In this initial article on the Aiki weapons partner practices, we examine the skill of using a brush block against an attack using your jo. The attack may come in the form of a thrust or strike with a jo or bokken, and the goal is to absorb and deflect the attack while stepping back, using a brush block motion. Click here to view a video demonstration of the components of this partner practice. The exercise requires a fluid combination of movements that can be divided into 3 major sections:

  1. Drop and connect
  2. Transfer momentum backward
  3. Anchor and block


The movement begins with left side tsuki kamai, as you learned in the Tsuki No Bu (for example, Tsuki Gedan Gaeshi). The jo is held horizontally on the right side of the body while standing in hito-emi with the left foot forward and angled slightly. Your right shoulder is back and relaxed. Drop your center by bending your knees while staying in an aligned posture, loading onto the ball of your front foot and coiling your left hip. As your partner attacks, begin aligning the front tip of your jo with the anticipated position of the front tip of their weapon through hip rotation and kokyu extension in the hands. This completes the drop and connect movement.

Your partner’s attack will close the distance between you, so you will need to maintain effective distancing. Coiling your hips, push off the ball of your back foot while lifting your front foot. Keep your hands in front of center in a reverse hasso orientation with the jo. This will effect the transfer of momentum toward your rear while bringing the rear tip of the jo around for the brush block. Maintain the connection between you by beginning to contact your partner’s weapon during this transfer. Place the ball of your front foot behind you in the anticipated position where you will need to establish an anchor for the parry.

As your partner completes the strike or thrust, settle your weight on your feet re-establish hito-emi in relation to your partner, while turning your hips to meet the attack. Applying kokyu through both hands, drop your weight into the brush block, and drive through the centers of both palms, which are angled against the jo, to achieve the desired angle of deflection. As you finish your block, coil your left hip to absorb the energy of the impact and your momentum, allow your feet to fully settle into position, and finish the motion with your left hand positioned at the end of the jo, with the forward tip up and pointing toward your partner.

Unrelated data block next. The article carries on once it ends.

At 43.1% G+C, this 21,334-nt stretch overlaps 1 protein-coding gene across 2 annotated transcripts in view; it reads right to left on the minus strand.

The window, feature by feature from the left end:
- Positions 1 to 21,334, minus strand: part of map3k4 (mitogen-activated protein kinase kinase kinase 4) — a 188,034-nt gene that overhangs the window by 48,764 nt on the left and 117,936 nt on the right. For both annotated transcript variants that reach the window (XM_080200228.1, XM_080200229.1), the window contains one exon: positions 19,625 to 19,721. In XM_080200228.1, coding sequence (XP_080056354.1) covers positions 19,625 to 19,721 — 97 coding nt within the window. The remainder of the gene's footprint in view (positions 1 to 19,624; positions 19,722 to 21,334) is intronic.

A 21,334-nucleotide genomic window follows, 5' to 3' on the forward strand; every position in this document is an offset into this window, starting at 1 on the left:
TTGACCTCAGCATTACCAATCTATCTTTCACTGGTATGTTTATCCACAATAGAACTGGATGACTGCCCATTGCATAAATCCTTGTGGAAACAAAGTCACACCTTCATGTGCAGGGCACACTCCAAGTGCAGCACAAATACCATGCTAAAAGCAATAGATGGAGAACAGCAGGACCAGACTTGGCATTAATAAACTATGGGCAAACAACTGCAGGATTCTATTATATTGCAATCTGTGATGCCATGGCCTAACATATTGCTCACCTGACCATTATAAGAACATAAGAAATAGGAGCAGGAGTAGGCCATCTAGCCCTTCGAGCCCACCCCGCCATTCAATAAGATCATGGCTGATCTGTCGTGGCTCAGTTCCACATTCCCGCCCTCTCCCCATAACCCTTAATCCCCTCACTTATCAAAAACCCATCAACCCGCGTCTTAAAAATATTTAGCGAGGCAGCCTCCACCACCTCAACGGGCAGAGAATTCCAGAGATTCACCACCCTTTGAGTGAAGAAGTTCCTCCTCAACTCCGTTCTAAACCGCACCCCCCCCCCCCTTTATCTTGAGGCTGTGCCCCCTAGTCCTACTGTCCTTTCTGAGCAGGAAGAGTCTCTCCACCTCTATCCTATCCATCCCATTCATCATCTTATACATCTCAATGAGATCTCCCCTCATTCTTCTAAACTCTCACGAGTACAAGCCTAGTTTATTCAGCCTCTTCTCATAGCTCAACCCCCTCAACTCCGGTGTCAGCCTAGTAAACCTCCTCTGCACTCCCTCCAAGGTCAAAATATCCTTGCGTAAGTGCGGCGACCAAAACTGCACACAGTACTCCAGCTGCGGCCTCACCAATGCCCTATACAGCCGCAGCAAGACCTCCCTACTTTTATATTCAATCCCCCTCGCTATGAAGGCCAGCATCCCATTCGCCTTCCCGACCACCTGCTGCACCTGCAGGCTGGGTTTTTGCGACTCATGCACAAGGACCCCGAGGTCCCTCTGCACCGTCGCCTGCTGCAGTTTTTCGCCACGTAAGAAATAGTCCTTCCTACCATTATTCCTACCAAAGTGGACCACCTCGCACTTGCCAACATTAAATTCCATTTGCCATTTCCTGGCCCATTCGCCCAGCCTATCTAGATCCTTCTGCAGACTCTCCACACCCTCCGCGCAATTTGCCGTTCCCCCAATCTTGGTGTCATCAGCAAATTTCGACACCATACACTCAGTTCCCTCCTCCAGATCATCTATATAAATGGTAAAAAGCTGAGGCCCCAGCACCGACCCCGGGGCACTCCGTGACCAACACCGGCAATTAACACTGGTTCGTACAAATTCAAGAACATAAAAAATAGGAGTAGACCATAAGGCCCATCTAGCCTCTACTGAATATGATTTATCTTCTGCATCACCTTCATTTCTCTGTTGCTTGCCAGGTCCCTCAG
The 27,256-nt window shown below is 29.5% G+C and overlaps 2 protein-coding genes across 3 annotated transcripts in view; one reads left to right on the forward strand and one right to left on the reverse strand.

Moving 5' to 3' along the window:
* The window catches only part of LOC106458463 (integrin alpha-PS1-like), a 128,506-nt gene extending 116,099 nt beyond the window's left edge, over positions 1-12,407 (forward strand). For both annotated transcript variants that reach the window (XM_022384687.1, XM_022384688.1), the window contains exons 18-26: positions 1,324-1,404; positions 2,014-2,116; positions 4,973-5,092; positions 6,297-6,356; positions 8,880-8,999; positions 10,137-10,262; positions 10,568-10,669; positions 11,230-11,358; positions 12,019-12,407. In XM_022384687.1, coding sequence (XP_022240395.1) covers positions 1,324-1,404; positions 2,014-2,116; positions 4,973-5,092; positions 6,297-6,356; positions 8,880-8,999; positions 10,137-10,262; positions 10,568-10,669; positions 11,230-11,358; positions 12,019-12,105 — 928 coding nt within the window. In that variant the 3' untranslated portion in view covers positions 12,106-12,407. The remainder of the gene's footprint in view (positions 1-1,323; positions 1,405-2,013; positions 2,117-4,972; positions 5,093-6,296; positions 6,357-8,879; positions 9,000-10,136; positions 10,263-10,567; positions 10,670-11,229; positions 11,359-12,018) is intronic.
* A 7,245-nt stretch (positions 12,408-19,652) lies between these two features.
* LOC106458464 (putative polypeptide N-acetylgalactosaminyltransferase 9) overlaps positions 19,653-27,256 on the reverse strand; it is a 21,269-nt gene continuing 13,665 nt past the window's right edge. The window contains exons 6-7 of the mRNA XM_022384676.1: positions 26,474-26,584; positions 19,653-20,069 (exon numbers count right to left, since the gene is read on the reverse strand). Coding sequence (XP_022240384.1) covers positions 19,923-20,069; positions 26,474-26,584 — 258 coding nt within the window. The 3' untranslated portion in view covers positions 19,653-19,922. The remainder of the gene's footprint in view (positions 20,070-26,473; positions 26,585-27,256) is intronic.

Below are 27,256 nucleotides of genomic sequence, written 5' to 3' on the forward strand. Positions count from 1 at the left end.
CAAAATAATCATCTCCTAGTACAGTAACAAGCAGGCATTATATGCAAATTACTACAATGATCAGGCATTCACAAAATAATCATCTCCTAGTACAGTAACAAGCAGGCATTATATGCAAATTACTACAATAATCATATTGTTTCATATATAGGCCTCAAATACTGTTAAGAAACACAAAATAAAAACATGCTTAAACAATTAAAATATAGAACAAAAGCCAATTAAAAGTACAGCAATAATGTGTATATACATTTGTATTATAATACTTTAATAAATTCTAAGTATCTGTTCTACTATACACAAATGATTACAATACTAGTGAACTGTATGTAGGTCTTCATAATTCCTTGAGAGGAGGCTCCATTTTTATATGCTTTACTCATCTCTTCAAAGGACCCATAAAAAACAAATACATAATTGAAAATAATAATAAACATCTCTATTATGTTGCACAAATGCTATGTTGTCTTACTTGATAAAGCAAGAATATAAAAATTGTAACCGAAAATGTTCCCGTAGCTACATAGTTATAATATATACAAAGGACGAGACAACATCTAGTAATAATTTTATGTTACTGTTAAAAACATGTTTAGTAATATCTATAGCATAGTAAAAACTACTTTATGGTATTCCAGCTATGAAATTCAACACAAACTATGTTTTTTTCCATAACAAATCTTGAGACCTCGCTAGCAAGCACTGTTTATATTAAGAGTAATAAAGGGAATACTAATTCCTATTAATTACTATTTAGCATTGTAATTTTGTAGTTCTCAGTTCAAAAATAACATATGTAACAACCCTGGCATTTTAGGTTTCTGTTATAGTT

There are some potential areas of variation for your consideration. The position at which you anchor your back foot could be either directly in back of you or laterally toward the side on which you are being attacked. The lateral movement has the advantage of adding your body mass to the lateral component of your parry, which may be necessary with some highly forceful or energetic attacks. You can also experiment with the longitudinal motion of the jo: it could make a flat or circular motion as you complete the parry. These variations in positioning and jo manipulation are often addressed by the shihan demonstrating the various partner practices, and merit your attention.

Areas for solo practice would include the footwork as well as extension through the arms and centers of your palms. You can also practice with multiple partners, with and without weapons, and even practice empty handed parries with a kicking bag. You will find that most of the elements of this practice are transferable to a great many techniques and scenarios beyond weapons parrying.